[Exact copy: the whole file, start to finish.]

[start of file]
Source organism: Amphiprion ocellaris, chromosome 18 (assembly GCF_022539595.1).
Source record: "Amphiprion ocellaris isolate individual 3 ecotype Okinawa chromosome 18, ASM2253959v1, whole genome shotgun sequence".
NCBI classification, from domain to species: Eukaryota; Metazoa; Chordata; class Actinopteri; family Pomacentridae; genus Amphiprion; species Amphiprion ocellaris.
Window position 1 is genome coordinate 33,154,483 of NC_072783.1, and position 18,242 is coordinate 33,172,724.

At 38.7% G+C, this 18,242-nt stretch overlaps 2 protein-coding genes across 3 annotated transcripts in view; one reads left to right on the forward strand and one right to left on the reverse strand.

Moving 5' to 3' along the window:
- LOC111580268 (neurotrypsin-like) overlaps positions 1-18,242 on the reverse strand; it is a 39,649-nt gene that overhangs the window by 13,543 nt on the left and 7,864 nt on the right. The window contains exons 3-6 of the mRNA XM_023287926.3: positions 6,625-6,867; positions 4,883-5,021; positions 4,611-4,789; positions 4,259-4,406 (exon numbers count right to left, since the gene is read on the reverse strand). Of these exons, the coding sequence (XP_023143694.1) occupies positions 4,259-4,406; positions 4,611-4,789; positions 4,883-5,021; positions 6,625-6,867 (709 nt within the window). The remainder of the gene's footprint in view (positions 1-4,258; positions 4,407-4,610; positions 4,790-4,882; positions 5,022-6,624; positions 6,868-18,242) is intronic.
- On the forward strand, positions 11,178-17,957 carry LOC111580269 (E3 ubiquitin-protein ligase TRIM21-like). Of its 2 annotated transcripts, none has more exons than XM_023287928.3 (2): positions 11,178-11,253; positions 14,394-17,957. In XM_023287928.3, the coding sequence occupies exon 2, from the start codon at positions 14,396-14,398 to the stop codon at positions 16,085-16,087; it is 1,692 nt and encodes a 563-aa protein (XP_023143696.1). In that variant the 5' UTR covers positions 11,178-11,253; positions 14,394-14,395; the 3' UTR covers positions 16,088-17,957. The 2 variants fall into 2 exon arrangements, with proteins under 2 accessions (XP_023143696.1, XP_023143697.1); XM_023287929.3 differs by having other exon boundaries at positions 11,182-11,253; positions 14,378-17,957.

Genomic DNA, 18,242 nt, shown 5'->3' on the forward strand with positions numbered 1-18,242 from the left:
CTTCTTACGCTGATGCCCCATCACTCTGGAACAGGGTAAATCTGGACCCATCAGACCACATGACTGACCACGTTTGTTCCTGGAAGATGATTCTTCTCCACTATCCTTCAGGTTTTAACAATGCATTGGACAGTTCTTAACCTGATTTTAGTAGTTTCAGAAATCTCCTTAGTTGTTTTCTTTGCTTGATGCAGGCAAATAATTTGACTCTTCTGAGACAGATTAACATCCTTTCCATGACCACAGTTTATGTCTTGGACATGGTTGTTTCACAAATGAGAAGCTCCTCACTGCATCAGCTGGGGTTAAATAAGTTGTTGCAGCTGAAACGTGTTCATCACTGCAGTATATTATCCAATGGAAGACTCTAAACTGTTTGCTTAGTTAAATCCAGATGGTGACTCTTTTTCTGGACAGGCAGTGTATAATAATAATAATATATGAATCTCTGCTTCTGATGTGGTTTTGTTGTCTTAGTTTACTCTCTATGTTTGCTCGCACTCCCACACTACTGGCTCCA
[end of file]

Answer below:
Source organism: Amphiprion ocellaris, chromosome 18 (assembly GCF_022539595.1).
Source record: "Amphiprion ocellaris isolate individual 3 ecotype Okinawa chromosome 18, ASM2253959v1, whole genome shotgun sequence".
NCBI classification, from domain to species: Eukaryota; Metazoa; Chordata; class Actinopteri; family Pomacentridae; genus Amphiprion; species Amphiprion ocellaris.
Window position 1 is genome coordinate 33,154,483 of NC_072783.1, and position 18,242 is coordinate 33,172,724.

At 38.7% G+C, this 18,242-nt stretch overlaps 2 protein-coding genes across 3 annotated transcripts in view; one reads left to right on the forward strand and one right to left on the reverse strand.

Moving 5' to 3' along the window:
- LOC111580268 (neurotrypsin-like) overlaps positions 1-18,242 on the reverse strand; it is a 39,649-nt gene that overhangs the window by 13,543 nt on the left and 7,864 nt on the right. The window contains exons 3-6 of the mRNA XM_023287926.3: positions 6,625-6,867; positions 4,883-5,021; positions 4,611-4,789; positions 4,259-4,406 (exon numbers count right to left, since the gene is read on the reverse strand). Of these exons, the coding sequence (XP_023143694.1) occupies positions 4,259-4,406; positions 4,611-4,789; positions 4,883-5,021; positions 6,625-6,867 (709 nt within the window). The remainder of the gene's footprint in view (positions 1-4,258; positions 4,407-4,610; positions 4,790-4,882; positions 5,022-6,624; positions 6,868-18,242) is intronic.
- On the forward strand, positions 11,178-17,957 carry LOC111580269 (E3 ubiquitin-protein ligase TRIM21-like). Of its 2 annotated transcripts, none has more exons than XM_023287928.3 (2): positions 11,178-11,253; positions 14,394-17,957. In XM_023287928.3, the coding sequence occupies exon 2, from the start codon at positions 14,396-14,398 to the stop codon at positions 16,085-16,087; it is 1,692 nt and encodes a 563-aa protein (XP_023143696.1). In that variant the 5' UTR covers positions 11,178-11,253; positions 14,394-14,395; the 3' UTR covers positions 16,088-17,957. The 2 variants fall into 2 exon arrangements, with proteins under 2 accessions (XP_023143696.1, XP_023143697.1); XM_023287929.3 differs by having other exon boundaries at positions 11,182-11,253; positions 14,378-17,957.

Genomic DNA, 18,242 nt, shown 5'->3' on the forward strand with positions numbered 1-18,242 from the left:
CTTCTTACGCTGATGCCCCATCACTCTGGAACAGGGTAAATCTGGACCCATCAGACCACATGACTGACCACGTTTGTTCCTGGAAGATGATTCTTCTCCACTATCCTTCAGGTTTTAACAATGCATTGGACAGTTCTTAACCTGATTTTAGTAGTTTCAGAAATCTCCTTAGTTGTTTTCTTTGCTTGATGCAGGCAAATAATTTGACTCTTCTGAGACAGATTAACATCCTTTCCATGACCACAGTTTATGTCTTGGACATGGTTGTTTCACAAATGAGAAGCTCCTCACTGCATCAGCTGGGGTTAAATAAGTTGTTGCAGCTGAAACGTGTTCATCACTGCAGTATATTATCCAATGGAAGACTCTAAACTGTTTGCTTAGTTAAATCCAGATGGTGACTCTTTTTCTGGACAGGCAGTGTATAATAATAATAATATATGAATCTCTGCTTCTGATGTGGTTTTGTTGTCTTAGTTTACTCTCTATGTTTGCTCGCACTCCCACACTACTGGCTCCA